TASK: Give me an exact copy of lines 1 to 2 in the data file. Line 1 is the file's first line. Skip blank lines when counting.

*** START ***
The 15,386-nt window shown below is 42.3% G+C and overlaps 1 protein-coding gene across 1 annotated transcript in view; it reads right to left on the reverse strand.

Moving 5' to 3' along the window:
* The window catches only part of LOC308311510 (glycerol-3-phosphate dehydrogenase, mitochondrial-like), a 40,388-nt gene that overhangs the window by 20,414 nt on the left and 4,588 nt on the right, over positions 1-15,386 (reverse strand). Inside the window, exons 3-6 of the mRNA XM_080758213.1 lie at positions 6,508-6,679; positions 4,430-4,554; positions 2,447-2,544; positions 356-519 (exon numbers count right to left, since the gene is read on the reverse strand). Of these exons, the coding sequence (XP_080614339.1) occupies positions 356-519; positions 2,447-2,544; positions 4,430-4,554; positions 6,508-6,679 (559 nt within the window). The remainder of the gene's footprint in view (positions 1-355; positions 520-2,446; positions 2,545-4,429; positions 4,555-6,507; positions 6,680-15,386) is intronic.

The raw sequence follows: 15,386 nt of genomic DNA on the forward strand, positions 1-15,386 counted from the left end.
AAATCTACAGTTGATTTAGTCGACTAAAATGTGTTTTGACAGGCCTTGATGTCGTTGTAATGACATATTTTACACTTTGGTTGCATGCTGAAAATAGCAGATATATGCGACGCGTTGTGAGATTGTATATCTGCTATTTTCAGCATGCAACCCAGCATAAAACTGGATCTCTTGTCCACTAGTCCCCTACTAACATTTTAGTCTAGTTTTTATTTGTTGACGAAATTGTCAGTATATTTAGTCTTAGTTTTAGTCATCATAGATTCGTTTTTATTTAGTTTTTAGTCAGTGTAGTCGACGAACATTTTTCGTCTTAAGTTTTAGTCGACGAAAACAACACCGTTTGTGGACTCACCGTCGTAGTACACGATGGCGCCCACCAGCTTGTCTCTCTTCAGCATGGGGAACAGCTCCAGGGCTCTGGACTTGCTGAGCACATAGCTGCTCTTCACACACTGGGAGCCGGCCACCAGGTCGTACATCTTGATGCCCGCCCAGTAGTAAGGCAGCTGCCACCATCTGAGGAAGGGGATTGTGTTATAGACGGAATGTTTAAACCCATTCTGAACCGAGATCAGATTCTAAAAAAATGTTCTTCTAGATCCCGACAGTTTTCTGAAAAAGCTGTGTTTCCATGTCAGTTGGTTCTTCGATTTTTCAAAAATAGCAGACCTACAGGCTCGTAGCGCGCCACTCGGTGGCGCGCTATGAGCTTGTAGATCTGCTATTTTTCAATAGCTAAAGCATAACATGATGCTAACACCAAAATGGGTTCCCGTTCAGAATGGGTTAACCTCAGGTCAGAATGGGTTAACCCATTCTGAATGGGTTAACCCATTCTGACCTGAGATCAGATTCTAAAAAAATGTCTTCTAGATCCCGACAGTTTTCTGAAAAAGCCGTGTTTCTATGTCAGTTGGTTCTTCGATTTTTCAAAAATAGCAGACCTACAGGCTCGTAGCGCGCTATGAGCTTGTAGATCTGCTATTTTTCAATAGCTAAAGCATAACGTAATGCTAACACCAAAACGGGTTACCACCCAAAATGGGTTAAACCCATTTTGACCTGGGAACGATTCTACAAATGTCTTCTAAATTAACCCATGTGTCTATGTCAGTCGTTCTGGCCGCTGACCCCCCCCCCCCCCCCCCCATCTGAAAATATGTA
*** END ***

The 15,386-nt window shown below is 42.3% G+C and overlaps 1 protein-coding gene across 1 annotated transcript in view; it reads right to left on the reverse strand.

Moving 5' to 3' along the window: